While most of the growers he will be dealing with are contemporaries of his dad and uncle and can sometimes be skeptical of the younger generation, he noted, "On the other hand, I have known a lot of them since I was 10 years old."
Whatever the difficulties of his new career, the rewards are tangible, he said. "The biggest reward for me is coming back and the satisfaction that you're actually working for the family business -- you're a part of it."
Mr. McKenna foresees making business trips to conferences and trade shows to meet people and "shake some hands and hand out some business cards. I know a lot of the growers around here; I need to meet customers," he said.
He has already traveled extensively in Europe, having taken advantage of his stay in Ireland to travel throughout that country as well as to Edinburgh in Scotland; London; Paris; Venice and Rome in Italy; and Spain. He was accompanied by his girlfriend, Erin Thompson; the two have been a couple "since 12th grade."
Besides travel, Mr. McKenna counts a number of sports among his favorite leisure activities: participating in soccer, golf and ice hockey.
History is another passion. In fact, he spent the year between obtaining his university degree and beginning his medical studies researching the offshore fishery industry of Prince Edward Island in the 1960s at the suggestion of a former professor. The end result of a series of interviews with retired fishermen is slated to be published this fall in The Island Magazine, a publication of the Prince Edward Island Museum & Heritage Foundation.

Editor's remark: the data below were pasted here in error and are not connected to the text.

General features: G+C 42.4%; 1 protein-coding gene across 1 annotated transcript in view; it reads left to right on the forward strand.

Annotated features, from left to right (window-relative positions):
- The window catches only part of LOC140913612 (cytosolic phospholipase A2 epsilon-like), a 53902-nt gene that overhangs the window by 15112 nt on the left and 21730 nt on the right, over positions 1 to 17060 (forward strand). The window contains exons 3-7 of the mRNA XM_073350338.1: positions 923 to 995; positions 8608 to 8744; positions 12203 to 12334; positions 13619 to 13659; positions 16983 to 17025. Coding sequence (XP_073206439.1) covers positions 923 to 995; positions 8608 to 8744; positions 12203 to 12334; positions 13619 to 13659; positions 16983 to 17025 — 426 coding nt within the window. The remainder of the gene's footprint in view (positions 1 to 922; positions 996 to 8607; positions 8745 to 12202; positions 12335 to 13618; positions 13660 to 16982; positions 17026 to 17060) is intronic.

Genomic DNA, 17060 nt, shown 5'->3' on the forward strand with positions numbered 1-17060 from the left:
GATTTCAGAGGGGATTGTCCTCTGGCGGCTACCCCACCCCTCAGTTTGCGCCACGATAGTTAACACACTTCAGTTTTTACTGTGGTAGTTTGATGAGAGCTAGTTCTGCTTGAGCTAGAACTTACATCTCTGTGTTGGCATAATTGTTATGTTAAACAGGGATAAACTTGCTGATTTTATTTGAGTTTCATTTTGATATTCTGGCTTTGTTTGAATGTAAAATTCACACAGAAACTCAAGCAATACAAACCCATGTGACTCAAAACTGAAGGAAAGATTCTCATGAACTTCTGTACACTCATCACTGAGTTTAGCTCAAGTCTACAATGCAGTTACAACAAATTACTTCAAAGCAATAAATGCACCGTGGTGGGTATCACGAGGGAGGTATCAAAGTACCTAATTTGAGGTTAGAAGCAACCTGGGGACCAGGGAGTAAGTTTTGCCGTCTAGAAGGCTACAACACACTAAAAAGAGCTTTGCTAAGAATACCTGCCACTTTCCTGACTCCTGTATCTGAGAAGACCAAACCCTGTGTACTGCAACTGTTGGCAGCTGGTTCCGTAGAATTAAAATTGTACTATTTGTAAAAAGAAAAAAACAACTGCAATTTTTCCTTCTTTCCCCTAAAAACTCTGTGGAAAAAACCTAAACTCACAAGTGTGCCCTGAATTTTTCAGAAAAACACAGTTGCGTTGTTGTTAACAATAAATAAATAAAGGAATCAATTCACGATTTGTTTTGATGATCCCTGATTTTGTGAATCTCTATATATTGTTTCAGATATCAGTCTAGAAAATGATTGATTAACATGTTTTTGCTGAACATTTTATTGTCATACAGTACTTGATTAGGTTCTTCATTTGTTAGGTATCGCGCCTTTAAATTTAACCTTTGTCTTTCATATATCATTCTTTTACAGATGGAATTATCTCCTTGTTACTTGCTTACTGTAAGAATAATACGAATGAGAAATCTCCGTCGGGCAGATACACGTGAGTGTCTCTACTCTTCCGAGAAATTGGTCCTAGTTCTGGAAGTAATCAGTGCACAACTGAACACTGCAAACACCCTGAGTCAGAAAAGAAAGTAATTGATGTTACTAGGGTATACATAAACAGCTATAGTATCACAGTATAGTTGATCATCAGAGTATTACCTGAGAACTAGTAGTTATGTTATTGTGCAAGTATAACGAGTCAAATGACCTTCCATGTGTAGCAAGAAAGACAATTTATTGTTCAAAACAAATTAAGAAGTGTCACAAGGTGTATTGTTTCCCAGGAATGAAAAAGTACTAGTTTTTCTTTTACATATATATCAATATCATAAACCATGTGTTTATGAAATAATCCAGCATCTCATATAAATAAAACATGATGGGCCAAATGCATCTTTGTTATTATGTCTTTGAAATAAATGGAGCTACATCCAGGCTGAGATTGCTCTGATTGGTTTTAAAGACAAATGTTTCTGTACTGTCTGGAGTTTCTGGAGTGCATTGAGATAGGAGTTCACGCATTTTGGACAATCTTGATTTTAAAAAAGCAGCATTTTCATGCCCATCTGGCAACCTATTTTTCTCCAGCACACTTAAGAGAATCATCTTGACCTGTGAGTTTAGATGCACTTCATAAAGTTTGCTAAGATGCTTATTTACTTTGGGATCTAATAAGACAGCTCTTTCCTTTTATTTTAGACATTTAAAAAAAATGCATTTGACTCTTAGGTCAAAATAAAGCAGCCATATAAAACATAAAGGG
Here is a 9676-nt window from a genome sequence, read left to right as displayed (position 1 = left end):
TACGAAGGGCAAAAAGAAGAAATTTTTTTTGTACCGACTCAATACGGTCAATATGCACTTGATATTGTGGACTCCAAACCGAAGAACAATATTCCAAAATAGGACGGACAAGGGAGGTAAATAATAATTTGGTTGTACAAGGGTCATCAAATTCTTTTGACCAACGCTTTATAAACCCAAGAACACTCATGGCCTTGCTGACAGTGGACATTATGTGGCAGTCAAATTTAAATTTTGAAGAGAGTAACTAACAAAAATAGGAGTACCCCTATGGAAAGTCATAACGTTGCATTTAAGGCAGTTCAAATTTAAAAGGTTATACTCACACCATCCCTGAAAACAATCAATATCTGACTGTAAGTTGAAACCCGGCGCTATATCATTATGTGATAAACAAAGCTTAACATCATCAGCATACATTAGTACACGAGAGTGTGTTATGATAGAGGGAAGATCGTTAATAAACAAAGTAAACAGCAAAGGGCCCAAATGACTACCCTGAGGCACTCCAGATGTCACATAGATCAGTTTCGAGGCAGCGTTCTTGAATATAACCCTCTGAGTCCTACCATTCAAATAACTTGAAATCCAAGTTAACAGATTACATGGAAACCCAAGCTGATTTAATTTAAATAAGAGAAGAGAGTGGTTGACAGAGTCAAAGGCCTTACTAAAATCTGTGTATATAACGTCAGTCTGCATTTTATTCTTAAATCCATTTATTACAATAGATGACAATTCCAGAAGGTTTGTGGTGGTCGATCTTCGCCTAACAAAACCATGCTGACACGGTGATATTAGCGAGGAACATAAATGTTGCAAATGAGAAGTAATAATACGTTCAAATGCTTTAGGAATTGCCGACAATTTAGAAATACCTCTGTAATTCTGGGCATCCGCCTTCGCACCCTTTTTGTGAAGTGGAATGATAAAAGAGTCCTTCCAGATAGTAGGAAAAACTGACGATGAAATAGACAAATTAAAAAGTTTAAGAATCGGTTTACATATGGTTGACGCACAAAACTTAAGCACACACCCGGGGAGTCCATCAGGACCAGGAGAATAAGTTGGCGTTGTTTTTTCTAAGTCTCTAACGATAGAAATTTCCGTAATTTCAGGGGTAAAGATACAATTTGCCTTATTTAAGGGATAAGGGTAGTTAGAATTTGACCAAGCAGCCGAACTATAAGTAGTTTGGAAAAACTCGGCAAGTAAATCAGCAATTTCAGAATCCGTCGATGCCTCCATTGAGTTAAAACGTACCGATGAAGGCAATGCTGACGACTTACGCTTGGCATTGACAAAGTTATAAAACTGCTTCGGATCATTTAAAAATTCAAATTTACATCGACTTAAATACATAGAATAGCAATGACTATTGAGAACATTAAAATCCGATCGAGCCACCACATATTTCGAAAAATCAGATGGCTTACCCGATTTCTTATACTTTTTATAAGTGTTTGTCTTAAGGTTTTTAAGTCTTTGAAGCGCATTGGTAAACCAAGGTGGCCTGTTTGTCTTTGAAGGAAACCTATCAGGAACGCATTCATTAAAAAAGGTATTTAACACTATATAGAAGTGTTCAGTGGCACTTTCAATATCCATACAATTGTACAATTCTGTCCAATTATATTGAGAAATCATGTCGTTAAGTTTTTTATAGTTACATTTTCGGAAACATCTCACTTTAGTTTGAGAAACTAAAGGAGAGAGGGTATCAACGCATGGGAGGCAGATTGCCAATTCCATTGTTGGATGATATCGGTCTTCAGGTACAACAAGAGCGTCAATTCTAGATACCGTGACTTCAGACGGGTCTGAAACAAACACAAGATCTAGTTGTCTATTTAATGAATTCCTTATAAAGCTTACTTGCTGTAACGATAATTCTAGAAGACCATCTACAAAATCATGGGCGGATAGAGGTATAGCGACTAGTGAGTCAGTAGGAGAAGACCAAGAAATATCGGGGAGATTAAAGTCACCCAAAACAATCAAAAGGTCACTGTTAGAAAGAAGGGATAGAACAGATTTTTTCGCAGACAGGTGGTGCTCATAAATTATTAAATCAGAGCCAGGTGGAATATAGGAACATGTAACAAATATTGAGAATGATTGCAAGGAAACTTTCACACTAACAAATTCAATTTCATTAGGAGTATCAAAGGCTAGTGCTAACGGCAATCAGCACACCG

Mr. McKenna actually began his tenure in the produce industry as a boy, working "around the plant and warehouse." He also picked strawberries at Coffin Farms in nearby Mount Stewart, but "I didn't last long," he laughed.
As he grew older, he worked on the grading and packing of potatoes for McKenna Bros. In the summer, when the company began taking in potatoes from farmers, "everything had to be pressure-washed and the machinery serviced," he said.
Those early jobs gave him a solid grounding and helped to establish his work ethic. "Just growing up watching my dad and grandfather - there was no better example than my grandfather," he said. "He and my uncle worked hard and invested in the general store, and look where it's taken them today."
Mr. McKenna lives in Cardigan Head. His mother, Marie, is an educational assistant in the local school system. He has a sister, Nicole, 21, and a brother, Christopher, 17.
"There's a whole other generation coming along -- my uncle and [older] cousins have kids my age," he said. "I don't know if there will be the same progression, but they definitely have an interest in it."
Meanwhile, Ms. Thompson is very understanding of the demands of working in the family business - she was used to it from the hours he had to put in studying medicine, he said. Despite the challenges, "I try to balance everything -- work, study and leisure," he said.